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Sui Generis book club #5

Time for another book review! Today I'm attempting a Philip K. Dick triple feature: Time out of Joint, A Scanner Darkly, and Flow my Tears the Policeman Said. That's three for the price of one.

I've never done literary criticism before, so I'm stretching my analytical skills when I write these opinions. Please take them with a grain of salt. As with my wine reviews, I feel I lack the necessary words to give a proper treatment to the topic under discussion. I wish I had broader experience and a deeper pool of knowledge to draw from, but I guess we all have to start somewhere.

I've mentioned Dick before, but after reading these three novels, I have read only a total of five PKD novels (including Man in the High Castle and Do Androids Dream of Electric Sheep) and a few of his short stories (including the Minority Report). So far, so good. I love everything that I've come across so far. But I love it in different ways. Let's discuss.

I read all three of the aforementioned books in the last couple of weeks. I started with Time out of Joint. I've seen this story described as the original "Truman Show," which is as close as I can come for a comparison. A man is being kept in an artificial world, but the reasons are more nebulous, the stakes are higher, and the disparity between that world and reality are more shocking when he escapes. I found this novel to be the weakest of the three. Several things just didn't seem to add up in the end, and left me scratching my head. For example, the protagonist is aided in his escape by a character who is apparently both aware of the ruse and motivated to keep him in the dark about it. I didn't understand this. But I enjoyed the book anyway.

A Scanner Darkly is a sad story about drugs and what they do to people. It's about a lot of other things as well, of course, but this seems to be his definitive anti-drug book. From my first encounters with PKD, I assumed he was some kind of whacked-out looney, but as I read more I was surprised to learn that he was passionate in his advocacy against drug abuse and spoke about drugs to addicts and young people. He was asked in an interview whether drug-taking was a positive influence for him (I believe this is before A Scanner Darkly was published). He answered,

No, absolutely not. There's nothing good about drugs. . . There was a time
in my life when I thought drugs could be useful, that maybe if you took enough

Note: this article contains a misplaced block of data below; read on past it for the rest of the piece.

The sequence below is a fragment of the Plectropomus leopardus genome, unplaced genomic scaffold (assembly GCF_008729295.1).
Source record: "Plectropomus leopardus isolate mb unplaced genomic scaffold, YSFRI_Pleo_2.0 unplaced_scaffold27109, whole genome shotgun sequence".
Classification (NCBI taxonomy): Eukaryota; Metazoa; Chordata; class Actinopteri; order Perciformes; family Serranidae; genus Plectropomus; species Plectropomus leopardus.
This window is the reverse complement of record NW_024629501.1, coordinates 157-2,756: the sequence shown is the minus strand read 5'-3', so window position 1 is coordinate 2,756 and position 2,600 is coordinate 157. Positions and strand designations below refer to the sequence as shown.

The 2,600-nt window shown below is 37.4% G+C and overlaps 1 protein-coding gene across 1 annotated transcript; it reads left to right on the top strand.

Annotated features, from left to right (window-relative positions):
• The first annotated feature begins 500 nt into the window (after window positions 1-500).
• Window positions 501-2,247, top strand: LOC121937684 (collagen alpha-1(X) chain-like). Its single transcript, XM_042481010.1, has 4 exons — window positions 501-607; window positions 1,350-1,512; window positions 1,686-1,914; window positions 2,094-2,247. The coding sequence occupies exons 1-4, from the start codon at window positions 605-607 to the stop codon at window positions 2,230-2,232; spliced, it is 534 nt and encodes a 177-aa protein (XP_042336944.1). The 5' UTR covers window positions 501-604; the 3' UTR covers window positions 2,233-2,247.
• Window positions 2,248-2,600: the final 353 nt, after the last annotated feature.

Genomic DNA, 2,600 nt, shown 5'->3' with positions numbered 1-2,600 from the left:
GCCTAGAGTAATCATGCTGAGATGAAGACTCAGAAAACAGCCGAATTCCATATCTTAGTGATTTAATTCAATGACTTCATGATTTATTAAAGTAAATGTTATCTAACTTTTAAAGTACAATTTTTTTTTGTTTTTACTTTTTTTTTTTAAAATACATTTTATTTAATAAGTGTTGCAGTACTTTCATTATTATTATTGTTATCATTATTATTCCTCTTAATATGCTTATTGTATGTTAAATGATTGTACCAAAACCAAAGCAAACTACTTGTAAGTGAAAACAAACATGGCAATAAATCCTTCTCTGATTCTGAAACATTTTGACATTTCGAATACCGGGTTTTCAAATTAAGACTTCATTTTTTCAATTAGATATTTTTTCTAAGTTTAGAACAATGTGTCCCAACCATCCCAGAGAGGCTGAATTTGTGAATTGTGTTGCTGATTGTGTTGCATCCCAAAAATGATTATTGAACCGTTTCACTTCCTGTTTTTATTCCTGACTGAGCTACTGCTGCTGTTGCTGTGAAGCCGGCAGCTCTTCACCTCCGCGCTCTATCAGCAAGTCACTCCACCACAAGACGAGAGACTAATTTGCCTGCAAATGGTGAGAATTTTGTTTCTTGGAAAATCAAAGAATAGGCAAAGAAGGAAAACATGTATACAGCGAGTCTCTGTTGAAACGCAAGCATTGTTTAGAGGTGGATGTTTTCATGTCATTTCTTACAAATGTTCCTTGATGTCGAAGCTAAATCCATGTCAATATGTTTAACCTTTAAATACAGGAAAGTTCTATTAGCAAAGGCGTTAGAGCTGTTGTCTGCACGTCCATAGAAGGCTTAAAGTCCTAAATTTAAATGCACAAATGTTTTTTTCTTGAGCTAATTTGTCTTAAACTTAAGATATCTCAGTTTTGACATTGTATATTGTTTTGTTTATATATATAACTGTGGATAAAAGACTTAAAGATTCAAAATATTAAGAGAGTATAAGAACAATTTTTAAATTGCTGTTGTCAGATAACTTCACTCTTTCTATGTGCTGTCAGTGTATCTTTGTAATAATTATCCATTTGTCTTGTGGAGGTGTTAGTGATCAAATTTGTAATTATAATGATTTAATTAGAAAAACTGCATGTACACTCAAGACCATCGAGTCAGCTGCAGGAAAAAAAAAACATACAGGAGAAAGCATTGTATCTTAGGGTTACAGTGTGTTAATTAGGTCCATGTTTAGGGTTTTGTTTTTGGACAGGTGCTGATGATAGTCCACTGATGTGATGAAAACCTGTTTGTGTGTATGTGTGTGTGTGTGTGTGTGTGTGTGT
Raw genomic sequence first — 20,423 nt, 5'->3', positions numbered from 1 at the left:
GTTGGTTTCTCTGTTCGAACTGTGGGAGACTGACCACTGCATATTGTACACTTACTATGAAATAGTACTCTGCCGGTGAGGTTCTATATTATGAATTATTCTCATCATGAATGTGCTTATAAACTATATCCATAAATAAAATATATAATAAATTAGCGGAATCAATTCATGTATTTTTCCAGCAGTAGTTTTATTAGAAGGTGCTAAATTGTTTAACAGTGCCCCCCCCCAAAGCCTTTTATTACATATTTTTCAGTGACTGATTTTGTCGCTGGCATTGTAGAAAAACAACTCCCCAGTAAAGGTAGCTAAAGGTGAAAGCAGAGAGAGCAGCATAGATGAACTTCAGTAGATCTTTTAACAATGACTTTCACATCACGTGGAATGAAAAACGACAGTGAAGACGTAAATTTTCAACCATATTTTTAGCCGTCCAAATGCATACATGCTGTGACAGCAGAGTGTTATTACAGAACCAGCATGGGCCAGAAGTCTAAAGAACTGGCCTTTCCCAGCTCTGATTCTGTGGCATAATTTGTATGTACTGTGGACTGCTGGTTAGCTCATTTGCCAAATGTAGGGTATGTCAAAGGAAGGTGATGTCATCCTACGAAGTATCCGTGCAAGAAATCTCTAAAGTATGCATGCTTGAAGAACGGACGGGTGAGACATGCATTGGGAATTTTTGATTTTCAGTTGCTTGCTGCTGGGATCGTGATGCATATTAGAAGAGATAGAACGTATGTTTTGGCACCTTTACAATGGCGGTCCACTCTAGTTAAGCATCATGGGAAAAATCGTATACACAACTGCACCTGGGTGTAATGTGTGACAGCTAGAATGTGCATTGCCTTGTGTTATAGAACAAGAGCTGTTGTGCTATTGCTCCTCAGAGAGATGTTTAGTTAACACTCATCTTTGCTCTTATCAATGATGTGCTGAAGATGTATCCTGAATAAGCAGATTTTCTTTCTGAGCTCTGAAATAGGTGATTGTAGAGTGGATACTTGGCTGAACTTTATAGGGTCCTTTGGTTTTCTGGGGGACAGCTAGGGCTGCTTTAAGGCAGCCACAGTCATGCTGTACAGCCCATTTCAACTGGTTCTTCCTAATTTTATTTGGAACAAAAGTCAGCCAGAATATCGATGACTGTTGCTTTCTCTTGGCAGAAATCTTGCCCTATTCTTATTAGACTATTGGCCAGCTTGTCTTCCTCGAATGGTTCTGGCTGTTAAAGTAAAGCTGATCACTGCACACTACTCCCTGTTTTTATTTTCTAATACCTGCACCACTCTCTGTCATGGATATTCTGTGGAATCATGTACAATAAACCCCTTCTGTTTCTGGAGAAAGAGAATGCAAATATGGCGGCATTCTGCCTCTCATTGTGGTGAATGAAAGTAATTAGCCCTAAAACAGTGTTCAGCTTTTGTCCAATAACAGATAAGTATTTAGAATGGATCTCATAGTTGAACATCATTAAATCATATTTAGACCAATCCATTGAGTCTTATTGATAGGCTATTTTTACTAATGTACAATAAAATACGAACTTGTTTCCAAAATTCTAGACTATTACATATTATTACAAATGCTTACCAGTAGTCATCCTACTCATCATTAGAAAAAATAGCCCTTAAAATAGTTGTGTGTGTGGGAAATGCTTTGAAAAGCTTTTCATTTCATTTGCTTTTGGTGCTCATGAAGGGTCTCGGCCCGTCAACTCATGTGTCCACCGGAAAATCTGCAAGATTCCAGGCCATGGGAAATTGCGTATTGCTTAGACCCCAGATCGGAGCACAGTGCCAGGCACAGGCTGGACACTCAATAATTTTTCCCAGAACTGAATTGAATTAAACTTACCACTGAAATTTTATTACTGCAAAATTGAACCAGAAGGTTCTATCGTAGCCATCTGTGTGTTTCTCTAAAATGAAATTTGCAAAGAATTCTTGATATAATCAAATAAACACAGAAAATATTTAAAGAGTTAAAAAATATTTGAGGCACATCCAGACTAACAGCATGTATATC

psychedelics you could see beyond the illusion of the world to the nature of
ultimate reality. Now I think all you see are the patterns on the rug turning
into hideous things.
This book is dedicated to people he knew who were destroyed by drugs, and it's a powerful statement. In a letter to his agent, he calls it "the greatest novel ever written. Or at least the greatest novel I've ever written anyhow." I couldn't agree more.

The main character in Flow my Tears the Policeman Said is a jerk. His identity is basically erased in the beginning of the book, and he's really confused about what's going on, but it doesn't stop him from acting like a creep. The plot of the book centers on him trying to figure out what has happened and why no one else realizes that something has gone wrong. I wanted him to uncover the mystery, but I didn't care if he found resolution. When it looks like he might be killed for no good reason at the end of the book, I thought it might teach him a lesson. So it's strange that I really loved this book for the characters.
I think that, more than any other PKD book I've read, this one is about the peaks and valleys of real life human relationships. This novel tackles all the big topics: love, drugs, fame, and power. And it's set in a compelling world with side-plots that could easily spawn books of their own. My favorite are the offhand references to a second American civil war that has driven students underground, where they live starving in warrens underneath the great universities. Police with submachine guns keep them under control, and draconian policies ensure they will be sent to forced-labor camps if they escape. Awesome.

Flow my Tears and A Scanner Darkly are both excellent books, and great places to start if you don't know Dick. These stories really get in your head and mess with you. Best of all, they're pretty short, so you can tell after a couple of hours whether you love them or hate them. A good sign for the former is if you can't put them down after you start reading, and stay up long past your usual bedtime to finish. And if you begin to suspect the latter, I humbly submit that there is something the matter with you.

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